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Grinch Noisy

Reports Without Direction Can be “Noisy”Launch Quantity Dashboard

Welcome back readers, to another chapter in the DAX Reanimator Series! The post I’ll be re-envisioning today is one I’m very excited about. It’s an article that does some really cool magic using DAX, business logic, and a clever model design. It showcases a problem and solution that I think a LOT of companies experience. Frankly, if you sell a product or service, good chance you want to know how successful it is after launch.

Let’s Reinvent The Idea of “Time”

Sounds simple enough! We’d just write a DAX Measure to look at that product on a graph over time right? Well that’s where some complexities come in…because the launch of each product started at a different point in time. So placing sales data onto a graph with a date field would result in us comparing apples to oranges, since most product didn’t launch at the same time.

So the clever solution would be to create an artificial time perspective starting from the product launch date. With the launch date being the point-in-time for the release for a given product. Think of sales from product launch as a race, well now we’ve just put everyone on the same starting line. Still with me? Good, because we basically just became time ninjas!

P3 Time Ninja

What I Imagine A Time Ninja Would Look Like: Cumulative Quantity by Model & Normalized Time

“I Made This!” ~ A Time Ninja – AKA Cumulative Sales by Launch Period:

Highlights From The Original Post

The original post was written by us back in 2014, and can be found here. It’s original intent was to showcase the power of (the now retired) Power View. For those unfamiliar, Power BI Desktop is basically the spiritual successor and evolved form of Power View. The article does a bang up job of explaining all the concepts to of this model, and then walks you through all the steps needed to create your very own version. All of those steps can be transferred into a Power BI Desktop workbook, one of the beauties of the Power BI Desktop!

The post also references the coined terms for success rate buckets, originally conceived by some clever folks over at Tableau. They grouped success rates into three categories: the Rocket Ship, the Hot Burner, and the Slow Burner. These categorizations were originally from Tableau’s Tale of 100, and it is an article I would say is worth reading for the intellectually curious. It provides some cool analysis and charting when looking at how fast successful tech companies grow.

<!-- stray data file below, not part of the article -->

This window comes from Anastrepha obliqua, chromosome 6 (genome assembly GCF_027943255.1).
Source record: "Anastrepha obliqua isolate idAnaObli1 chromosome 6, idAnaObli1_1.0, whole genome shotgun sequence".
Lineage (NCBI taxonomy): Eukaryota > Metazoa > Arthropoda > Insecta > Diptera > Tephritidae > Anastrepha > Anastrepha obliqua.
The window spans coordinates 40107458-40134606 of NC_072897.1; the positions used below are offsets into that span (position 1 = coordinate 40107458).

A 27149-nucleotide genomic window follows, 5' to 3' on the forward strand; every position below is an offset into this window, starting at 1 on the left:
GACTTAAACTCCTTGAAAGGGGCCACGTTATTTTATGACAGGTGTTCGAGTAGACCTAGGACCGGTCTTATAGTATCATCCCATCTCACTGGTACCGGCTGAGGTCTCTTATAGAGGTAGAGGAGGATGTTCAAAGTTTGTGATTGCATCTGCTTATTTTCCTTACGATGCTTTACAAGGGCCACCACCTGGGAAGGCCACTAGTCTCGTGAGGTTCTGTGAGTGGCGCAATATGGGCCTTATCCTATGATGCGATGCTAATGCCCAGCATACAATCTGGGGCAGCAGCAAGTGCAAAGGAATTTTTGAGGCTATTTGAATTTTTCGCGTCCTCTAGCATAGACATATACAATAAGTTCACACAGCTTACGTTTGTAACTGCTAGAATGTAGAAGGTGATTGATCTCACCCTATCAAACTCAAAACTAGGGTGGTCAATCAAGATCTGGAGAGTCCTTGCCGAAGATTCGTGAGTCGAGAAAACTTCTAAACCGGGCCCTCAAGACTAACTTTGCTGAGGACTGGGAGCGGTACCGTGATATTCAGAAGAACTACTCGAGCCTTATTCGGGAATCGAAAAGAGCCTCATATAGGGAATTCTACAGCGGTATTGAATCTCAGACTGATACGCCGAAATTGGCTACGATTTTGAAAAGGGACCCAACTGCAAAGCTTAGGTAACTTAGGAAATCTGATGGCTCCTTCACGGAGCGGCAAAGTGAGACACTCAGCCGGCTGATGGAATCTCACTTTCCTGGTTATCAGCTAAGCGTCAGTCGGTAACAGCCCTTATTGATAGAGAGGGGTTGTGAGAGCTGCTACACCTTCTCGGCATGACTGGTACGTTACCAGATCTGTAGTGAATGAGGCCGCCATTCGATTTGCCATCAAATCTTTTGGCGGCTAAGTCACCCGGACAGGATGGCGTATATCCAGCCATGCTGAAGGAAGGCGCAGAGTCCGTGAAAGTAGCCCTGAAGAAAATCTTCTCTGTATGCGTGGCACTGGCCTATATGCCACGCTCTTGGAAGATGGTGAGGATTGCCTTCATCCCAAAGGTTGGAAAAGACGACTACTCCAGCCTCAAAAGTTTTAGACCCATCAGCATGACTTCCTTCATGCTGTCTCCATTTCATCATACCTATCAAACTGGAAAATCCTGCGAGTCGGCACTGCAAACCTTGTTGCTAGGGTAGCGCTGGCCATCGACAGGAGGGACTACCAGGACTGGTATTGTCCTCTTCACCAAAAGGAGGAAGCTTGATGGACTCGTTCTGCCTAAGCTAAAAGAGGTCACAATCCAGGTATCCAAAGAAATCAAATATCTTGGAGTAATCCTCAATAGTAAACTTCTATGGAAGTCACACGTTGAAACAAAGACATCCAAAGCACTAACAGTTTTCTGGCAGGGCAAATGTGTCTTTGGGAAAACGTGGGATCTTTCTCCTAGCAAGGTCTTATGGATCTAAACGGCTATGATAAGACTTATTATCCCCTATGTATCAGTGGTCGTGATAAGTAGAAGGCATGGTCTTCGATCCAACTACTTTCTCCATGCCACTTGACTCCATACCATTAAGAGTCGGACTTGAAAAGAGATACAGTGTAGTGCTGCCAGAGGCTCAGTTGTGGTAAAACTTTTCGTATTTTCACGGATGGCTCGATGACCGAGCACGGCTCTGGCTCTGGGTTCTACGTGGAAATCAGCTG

Power BI Desktop Chart Rocket Ship, Hot Burner, Slow Burner from Tableau

Example of the success buckets from the original post:

I want to also give one shout out to our colleagues over at SQLBI. They provided the Cumulative Total DAX formula we modified in the original post. It’s a link I’ve had bookmarked for YEARS, and has some wonderful DAX formulas and explanations. You can find more info about it either in the original post, or at the SQLBI link. Now with that said, here’s the Power BI embedded report! Enjoy, and until next time P3 Nation. Smile

Download the Power BI Desktop (.pbix) Report Here


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Reid Havens

Reid Havens

Principal Consultant at PowerPivotPro.

This Post Has 9 Comments
  1. Reid,
    Very nice. May I pose a question to you. Often this data is qualified by other comparative data such as depth of distribution, number of repeat purchases or repurchase frequency. How would you present this qualifying data within the same view?

    The reason I ask is that initial presentation of data can be misleading without the underlying drivers being shown alongside the main presentation. I often find the display of the underlying drivers complicates what initially was a simple story.

  2. Great post. The idea of time shifting is quite cool.
    I was wondering if the stacked area chart is the best option to show the cumulative totals for each product. It definitely has more visual impact than a standard line chart, but it makes it harder to compare the performance of different products. If all products were to be launched at the same time, a stacked chart would give us valuable insight about the performance of all the new products as a whole, but since that is not the case, I would rather go with the line chart.

  3. Have you found some negative values displaying in the DaysPastLaunch column of formulas table? I took those as pre-order before product launch, Make sense? By the way, as it was talking about the sales performance after product launch, why not rename the column name from ship date to launch date in the Cars table and the purchase date to sales date in the Formulas table intuitively?

    1. Hi Julian, those negative values were essentially pre-sales. Good suggestion as well to rename to launch date, I think that would make the column a more intuitive name.

  4. This technique can be used with debt to count months between the time a PO is issued and payments are made to a supplier. Or, from a collections standpoint to categorize clients by speed of payment (or days past terms).

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